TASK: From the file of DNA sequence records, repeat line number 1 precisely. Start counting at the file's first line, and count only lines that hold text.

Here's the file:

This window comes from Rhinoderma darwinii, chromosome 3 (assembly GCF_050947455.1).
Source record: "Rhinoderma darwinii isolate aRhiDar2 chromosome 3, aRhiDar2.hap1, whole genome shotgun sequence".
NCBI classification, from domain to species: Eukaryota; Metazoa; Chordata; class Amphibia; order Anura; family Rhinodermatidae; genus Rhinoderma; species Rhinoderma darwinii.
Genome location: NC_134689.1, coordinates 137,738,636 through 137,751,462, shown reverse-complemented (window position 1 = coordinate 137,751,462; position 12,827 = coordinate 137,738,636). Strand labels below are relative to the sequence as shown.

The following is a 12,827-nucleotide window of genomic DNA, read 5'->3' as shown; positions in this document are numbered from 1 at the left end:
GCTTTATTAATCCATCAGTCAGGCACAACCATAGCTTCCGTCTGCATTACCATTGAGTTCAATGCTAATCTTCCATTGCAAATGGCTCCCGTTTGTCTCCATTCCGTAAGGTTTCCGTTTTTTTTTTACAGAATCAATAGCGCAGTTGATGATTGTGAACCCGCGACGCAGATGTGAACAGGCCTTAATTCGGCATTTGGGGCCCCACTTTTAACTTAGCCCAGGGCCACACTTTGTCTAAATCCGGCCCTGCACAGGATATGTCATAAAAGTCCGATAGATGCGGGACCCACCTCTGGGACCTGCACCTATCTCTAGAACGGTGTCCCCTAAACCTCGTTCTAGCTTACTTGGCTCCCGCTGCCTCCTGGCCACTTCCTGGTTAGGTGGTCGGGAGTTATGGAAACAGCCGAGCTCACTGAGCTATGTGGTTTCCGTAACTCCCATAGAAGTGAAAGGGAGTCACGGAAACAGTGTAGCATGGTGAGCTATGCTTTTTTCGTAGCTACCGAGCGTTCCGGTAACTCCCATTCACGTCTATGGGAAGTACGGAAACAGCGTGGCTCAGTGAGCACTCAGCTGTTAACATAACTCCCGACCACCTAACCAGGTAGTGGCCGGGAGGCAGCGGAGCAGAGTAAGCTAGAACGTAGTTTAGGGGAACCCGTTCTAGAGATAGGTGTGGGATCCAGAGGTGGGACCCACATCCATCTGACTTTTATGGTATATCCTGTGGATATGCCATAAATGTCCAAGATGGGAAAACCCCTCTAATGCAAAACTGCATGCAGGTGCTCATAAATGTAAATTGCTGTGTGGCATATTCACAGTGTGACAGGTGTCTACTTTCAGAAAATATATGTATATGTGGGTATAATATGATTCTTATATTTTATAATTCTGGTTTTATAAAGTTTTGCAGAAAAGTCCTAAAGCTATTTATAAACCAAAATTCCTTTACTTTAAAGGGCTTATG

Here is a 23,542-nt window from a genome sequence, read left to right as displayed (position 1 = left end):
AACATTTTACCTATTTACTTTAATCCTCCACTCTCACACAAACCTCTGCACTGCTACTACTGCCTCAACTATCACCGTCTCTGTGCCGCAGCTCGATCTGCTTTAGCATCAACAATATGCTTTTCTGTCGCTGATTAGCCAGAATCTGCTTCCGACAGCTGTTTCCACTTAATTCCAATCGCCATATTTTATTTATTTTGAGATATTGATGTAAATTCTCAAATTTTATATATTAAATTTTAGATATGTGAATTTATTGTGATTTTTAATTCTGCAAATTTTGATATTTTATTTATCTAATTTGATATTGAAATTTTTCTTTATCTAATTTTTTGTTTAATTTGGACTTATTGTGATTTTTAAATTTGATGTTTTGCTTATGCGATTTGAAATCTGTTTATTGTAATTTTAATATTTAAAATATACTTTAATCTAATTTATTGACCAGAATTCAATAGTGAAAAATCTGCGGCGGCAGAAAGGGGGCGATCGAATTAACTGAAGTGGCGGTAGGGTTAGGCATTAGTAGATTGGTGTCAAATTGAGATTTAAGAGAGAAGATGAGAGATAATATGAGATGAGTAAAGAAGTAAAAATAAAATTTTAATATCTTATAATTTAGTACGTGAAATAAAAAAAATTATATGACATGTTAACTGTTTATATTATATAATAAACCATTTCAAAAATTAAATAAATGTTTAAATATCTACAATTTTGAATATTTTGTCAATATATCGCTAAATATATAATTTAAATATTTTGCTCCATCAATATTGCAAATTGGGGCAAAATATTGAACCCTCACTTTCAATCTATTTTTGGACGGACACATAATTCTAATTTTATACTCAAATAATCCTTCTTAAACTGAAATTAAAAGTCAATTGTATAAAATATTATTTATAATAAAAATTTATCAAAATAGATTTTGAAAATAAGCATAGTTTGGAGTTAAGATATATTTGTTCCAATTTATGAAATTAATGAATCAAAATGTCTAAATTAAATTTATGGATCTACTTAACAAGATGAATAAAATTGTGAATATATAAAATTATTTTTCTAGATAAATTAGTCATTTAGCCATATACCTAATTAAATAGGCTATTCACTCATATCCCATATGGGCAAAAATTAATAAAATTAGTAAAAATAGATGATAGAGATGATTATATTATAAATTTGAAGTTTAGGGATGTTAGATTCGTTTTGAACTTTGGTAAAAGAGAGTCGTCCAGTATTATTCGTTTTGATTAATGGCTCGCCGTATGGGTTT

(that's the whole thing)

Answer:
This window comes from Rhinoderma darwinii, chromosome 3 (assembly GCF_050947455.1).